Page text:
The defendants, young boys, had set fire to paper and thrown the lit papers into a wheelie bin, expecting the fire to go out. In fact substantial damage was caused. The House was asked whether a conviction was proper under the section where the defendant had given no thought to a risk of damage, but … Continue reading Regina v G and R: HL 16 Oct 2003
The defendant challenged the obligatory requirement that evidence given by a person under 17 in sex or violent offence cases must normally be given by video link. Held: The purpose of the section was to improve the quality of the evidence presented to a court. There was no absolute right for a defendant to be … Continue reading D (A Minor), Regina (on the Application of) v Camberwell Green Youth Court: HL 27 Jan 2005
Reference to Parliamentary Papers behind Statute The inspector sought to tax the benefits in kind received by teachers at a private school in having their children educated at the school for free. Having agreed this was a taxable emolument, it was argued as to whether the taxable benefit was the cost to the employer, or … Continue reading Pepper (Inspector of Taxes) v Hart: HL 26 Nov 1992
Banker’s Liability for Negligent Reference The appellants were advertising agents. They were liable themselves for advertising space taken for a client, and had sought a financial reference from the defendant bankers to the client. The reference was negligent, but the bankers denied any assumption of a duty of care to a third party when purely … Continue reading Hedley Byrne and Co Ltd v Heller and Partners Ltd: HL 28 May 1963
The claimant had served an asset freezing order on the bank in respect of one of its customers. The bank paid out on a cheque inadvertently as to the order. The Commissioners claimed against the bank in negligence. The bank denied any duty of care. Held: The bank’s appeal succeeded. The bank owed a duty … Continue reading HM Customs and Excise v Barclays Bank Plc: HL 21 Jun 2006
Standing to Claim under A1P1 ECHR The appellants had written employers’ liability insurance policies. They appealed against rejection of their challenge to the 2009 Act which provided that asymptomatic pleural plaques, pleural thickening and asbestosis should constitute actionable harm for the purposes of an action of damages for personal injury. Held: The insurers’ appeals failed. … Continue reading AXA General Insurance Ltd and Others v Lord Advocate and Others: SC 12 Oct 2011
In each case the defendant sought to resist European Extradition Warrants saying that an order would be a disporportionate interference in their human right to family life. The Court asked whether its approach as set out in Norris, had to be amended in the light of the case of ZH. Held: HH and PH’s appeals … Continue reading HH v Deputy Prosecutor of The Italian Republic, Genoa: SC 20 Jun 2012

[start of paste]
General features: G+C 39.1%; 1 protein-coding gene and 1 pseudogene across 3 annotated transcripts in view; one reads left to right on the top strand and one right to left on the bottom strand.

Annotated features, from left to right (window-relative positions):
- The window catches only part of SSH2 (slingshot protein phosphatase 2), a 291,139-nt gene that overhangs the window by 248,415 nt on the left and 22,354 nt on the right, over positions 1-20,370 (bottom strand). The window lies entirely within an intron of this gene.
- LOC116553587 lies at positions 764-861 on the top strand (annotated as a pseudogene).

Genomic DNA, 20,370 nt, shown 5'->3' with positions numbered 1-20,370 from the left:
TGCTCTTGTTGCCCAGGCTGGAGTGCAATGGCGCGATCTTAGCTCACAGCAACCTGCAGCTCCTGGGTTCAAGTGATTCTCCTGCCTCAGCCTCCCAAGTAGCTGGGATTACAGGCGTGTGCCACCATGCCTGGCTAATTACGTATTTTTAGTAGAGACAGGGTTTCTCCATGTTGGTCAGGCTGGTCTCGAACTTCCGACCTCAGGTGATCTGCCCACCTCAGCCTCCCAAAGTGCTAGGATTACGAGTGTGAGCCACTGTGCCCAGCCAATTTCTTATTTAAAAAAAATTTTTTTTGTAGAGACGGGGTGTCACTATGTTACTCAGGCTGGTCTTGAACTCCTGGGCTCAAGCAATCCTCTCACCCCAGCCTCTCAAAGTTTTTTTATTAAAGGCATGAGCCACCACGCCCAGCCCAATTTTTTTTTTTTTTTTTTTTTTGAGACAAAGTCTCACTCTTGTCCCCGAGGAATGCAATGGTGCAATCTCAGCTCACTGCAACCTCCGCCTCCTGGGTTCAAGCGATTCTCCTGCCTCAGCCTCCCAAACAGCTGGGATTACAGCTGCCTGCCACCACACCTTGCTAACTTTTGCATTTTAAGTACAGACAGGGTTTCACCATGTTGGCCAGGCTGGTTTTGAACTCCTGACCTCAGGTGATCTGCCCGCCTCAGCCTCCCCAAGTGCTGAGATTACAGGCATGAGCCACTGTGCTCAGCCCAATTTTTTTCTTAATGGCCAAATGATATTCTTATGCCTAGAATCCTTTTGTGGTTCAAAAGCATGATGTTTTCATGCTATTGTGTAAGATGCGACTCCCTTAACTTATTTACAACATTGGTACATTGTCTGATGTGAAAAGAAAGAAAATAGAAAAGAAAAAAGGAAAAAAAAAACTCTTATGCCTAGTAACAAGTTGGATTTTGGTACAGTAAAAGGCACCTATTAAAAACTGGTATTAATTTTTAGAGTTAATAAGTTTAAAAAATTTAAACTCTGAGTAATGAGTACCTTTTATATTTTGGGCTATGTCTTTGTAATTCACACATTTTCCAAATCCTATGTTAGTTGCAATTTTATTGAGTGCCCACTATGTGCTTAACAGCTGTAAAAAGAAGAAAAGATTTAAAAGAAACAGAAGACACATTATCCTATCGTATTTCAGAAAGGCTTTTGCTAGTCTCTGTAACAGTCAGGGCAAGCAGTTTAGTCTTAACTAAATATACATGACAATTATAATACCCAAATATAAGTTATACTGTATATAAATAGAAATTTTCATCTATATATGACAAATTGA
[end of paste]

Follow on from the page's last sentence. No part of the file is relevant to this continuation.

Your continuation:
The respondent had been convicted of thirteen murders and eight attempted murders. He had claimed to have been acting in response to a divine voice heard when he worked in a graveyard. He was diagnosed a paranoid schizophrenic. The murders had created a climate of terror over many months over a wide area and he … Continue reading Regina v Coonan (Formerly Sutcliffe): QBD 16 Jul 2010
The defendant argued that as Governor and Chief Excecutive of Bayelsa State in Nigeria he had sovereign immunity. The Foreign Office had issued a certificate that the defendant was not a Head of States under the 1978 Act. The A-G of Bayelsa had certified that the defendant was a head of State but the A-G … Continue reading Alamieyeseigha, Regina (on the Application Of) v Crown Prosecution Service: Admn 25 Nov 2005
The defendant complained that he had pleaded guilty to a charge of corruption on the basis of an indication from the judge that he would not receive a custodial sentence. Having pleaded guilty he had then been sentenced to a six months prison sentence suspended for two years. Held: It was time to move on … Continue reading Goodyear, Karl, Regina v: CACD 19 Apr 2005
The court was asked as to the liability of the Motor Insurer’s Bureau for an accident not occurring on a public road. Held: Soole J said that section 145 should not be read down, because reading down would go against the grain and thrust of the legislation, because it raised policy ramifications which were not … Continue reading Lewis v Tindale and Others: QBD 14 Sep 2018
PI Damages not Reduced for Own Pension The plaintiff policeman was disabled by the negligence of the defendant and received a disablement pension. Part had been contributed by himself and part by his employer. Held: The plaintiff’s appeal succeeded. Damages for personal injury were not to be reduced by deducting the full net value of … Continue reading Parry v Cleaver: HL 5 Feb 1969